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Wild West Outlaws and Lawmen

Jesse & Frank James




Jesse and Frank James (the James brothers) were two of the most famous outlaws known to the American west.

They hailed from Missouri. Frank lived from 1843-1915 and Jesse from 1847-1882. They had long careers as robbers and murderers. The boys were sympathetic to the Southern cause during the Civil War. Frank joined William Clarke Quantrill's band of guerrillas known as Quantrill's Raiders which operated on the Kansas-Missouri border. It was there that Frank befriended Cole Younger. Jesse, meanwhile, joined "Bloody Bill" Anderson's Rebels. Both groups made raids on anti-slavery towns and Union soldiers and the skills they learned during the war became their trademark tactics in banditry.

Jesse was seriously wounded by Union troops. Upon his recovery, he and Frank robbed the bank at Liberty, Missouri on February 13, 1866 and in the process, killed a bystander. Cole Younger, along with some of his brothers joined the James boys and they became the James Gang. They continued to rob banks from Iowa to Alabama and Texas then in 1873, they add train robberies. They had already been robbing stagecoaches, stores and even individuals.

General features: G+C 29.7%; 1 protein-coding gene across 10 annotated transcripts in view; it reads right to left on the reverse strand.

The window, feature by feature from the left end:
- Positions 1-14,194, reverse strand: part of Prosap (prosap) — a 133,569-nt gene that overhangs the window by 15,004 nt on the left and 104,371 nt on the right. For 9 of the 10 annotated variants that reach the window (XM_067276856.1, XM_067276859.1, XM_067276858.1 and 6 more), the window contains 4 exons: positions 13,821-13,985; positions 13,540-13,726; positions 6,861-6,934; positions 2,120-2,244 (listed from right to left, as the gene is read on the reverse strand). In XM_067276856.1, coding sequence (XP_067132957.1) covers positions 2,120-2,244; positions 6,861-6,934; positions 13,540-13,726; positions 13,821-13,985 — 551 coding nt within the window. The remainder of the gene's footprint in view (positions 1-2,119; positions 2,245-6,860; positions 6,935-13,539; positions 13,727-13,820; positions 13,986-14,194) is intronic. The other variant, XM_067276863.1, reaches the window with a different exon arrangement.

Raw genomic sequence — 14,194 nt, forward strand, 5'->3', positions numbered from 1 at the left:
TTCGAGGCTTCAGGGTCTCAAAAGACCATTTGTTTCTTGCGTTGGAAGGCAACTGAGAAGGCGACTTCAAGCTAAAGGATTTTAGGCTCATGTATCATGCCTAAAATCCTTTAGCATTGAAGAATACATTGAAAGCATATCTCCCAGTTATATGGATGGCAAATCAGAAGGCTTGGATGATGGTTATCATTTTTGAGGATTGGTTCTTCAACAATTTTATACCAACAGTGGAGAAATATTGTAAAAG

Soon, the gang became the subject of vivid writers' imaginations and they were presented as folk heroes for readers of adventure stories. They gained public sympathy after some Pinkerton detectives, trying to capture them, threw a bomb into their mother's house. The blast severed her arm and killed Jesse's 8-year old half-brother.

They tried to rob the First National Bank of Northfield, Minnesota in September of 1876. It proved a disaster and Cole, Jim and Bob Younger were all captured and given life sentences. The James boys escaped.

They hit out in Nashville, Tennessee for three years then emerged with a new gang. Their first hit was in October 1879 when they robbed a train near Glendale, Missouri. After more murders and robberies, a $5,000 bounty was placed on each of the brothers' heads for their capture or conviction.

Gang member Robert Ford turned on Jesse and shot him in the head on April 3, 1882 while Jesse stood on a chair straightening a picture on the wall of his home. Months later, Frank surrendered to authorities. But in three separate trials for robbery and murder, they could not get a conviction and so Frank James went free. He lived on the family farm until 1915 and died in the same room in which he was born.

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